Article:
Arising from Soviet prison camps in the 1930s, career criminals known as "thieves-in-law" exist in one form or another throughout post-Soviet countries and have evolved into major transnational organised criminal networks since the dissolution of the USSR. Intriguingly, this criminal fraternity established a particular stronghold in the Soviet republic of Georgia where, by the 1990s, they had formed a mafia network of criminal associations that attempted to monopolize protection in both legal and illegal sectors of the economy. This saturation was to such an extent that in 2005, Mikhail Saakashvili, the current president of Georgia, claimed that "in the past 15 years... Georgia was not ruled by [former President] Shevardnadze, but by thieves-in-law."
Following peaceful regime change with 2003's Rose Revolution, Georgia prioritised reform of the criminal justice system generally, and an attack on the thieves-in-law specifically, using anti-organized crime policies that emulated approaches in Italy and America. Criminalization of association with thieves-in-law, radical reforms of the police and prisons, educational change, and controversial, draconian and extra-legal measures, amounted to arguably the most sustained anti-mafia policy implemented in any post-Soviet country - a policy the government believed would pull Georgia out of the Soviet past, declaring it a resounding success.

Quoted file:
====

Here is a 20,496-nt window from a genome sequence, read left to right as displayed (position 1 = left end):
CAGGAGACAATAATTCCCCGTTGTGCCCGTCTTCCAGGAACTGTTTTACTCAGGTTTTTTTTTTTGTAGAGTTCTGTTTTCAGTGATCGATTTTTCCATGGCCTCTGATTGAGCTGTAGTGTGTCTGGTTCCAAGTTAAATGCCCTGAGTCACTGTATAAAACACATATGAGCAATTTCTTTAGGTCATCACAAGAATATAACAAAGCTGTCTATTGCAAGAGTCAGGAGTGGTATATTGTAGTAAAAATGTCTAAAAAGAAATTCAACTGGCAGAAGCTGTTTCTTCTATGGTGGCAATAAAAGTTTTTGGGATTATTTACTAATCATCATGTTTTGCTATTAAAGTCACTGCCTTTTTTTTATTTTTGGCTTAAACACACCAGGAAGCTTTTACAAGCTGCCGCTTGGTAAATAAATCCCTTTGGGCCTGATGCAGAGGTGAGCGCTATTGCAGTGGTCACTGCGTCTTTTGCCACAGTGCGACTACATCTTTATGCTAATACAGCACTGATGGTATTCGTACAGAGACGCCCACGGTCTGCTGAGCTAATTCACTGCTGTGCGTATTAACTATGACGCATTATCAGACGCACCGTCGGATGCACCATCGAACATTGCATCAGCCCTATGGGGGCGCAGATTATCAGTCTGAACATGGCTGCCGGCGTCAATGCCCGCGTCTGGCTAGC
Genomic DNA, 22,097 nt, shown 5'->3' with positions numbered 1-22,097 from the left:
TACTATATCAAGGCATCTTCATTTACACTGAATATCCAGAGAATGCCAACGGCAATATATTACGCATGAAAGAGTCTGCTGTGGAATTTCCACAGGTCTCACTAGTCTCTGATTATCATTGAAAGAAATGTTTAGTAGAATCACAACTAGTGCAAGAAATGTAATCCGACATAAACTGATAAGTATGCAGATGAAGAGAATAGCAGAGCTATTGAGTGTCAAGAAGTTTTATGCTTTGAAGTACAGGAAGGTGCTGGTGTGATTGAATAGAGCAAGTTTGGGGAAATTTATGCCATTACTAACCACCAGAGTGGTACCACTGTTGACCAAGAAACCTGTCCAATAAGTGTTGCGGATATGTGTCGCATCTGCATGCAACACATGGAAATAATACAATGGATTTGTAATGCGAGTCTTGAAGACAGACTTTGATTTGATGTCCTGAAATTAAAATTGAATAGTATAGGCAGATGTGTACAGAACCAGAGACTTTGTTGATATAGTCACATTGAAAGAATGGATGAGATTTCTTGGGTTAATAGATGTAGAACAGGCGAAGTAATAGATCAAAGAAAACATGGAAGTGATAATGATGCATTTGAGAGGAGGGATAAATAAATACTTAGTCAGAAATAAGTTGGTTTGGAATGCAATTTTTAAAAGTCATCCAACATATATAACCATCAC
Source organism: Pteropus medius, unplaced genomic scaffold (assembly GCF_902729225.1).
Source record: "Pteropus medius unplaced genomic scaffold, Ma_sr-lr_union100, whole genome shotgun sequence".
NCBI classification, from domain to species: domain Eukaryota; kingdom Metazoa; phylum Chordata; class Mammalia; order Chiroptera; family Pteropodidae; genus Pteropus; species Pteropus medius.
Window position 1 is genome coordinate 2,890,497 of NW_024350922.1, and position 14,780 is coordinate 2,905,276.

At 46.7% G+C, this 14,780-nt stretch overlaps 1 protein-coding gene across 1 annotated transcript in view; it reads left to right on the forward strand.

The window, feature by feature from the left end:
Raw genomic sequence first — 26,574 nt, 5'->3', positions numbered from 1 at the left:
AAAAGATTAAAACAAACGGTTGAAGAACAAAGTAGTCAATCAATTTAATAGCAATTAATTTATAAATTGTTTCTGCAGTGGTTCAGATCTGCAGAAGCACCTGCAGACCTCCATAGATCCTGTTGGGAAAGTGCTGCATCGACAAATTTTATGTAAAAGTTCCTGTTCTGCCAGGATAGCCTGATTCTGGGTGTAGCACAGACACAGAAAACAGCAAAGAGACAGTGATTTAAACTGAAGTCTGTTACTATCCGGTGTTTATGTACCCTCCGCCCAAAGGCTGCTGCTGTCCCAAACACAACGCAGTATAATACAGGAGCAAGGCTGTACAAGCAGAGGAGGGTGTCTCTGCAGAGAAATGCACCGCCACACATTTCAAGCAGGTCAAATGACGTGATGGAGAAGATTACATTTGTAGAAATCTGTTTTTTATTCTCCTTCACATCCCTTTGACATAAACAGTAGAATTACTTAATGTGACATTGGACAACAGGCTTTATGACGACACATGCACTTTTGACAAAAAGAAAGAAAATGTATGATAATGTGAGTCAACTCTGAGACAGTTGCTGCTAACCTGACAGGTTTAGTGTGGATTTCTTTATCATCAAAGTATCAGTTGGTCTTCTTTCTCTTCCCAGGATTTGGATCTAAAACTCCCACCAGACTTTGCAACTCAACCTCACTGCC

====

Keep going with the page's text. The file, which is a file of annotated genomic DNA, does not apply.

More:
Utilising unique access to primary sources of data, including police files, court cases, archives and expert interviews, Reorganizing Crime: Mafia and Anti-Mafia in Post-Soviet Georgia charts both the longevity and the sudden decline of the thieves-in-law, exploring the changes in the resilience levels of members carrying this elite criminal status, and how this resilience has been so effectively compromised since 2005. Through an innovative and engaging analysis of this little known and often misunderstood cohort of organised crime, this book engages with contemporary debates on understanding the resilience of so-called dark networks, such as organized crime groups and terrorist cells, and tests the theories of how and why success in challenging such organizations can occur.
About the author
Dr Gavin Slade is a research fellow in criminology at the University of Toronto, Canada, having gained his PhD in Law from the University of Oxford in 2011. He is primarily interested in organized crime and prison sociology; in particular, criminological questions arising from post-Soviet societies, having lived and worked in Russia and Georgia for almost seven years. He maintains a broad interest in criminal justice reform in transitional contexts and has worked in the non-governmental sector in Georgia on this matter.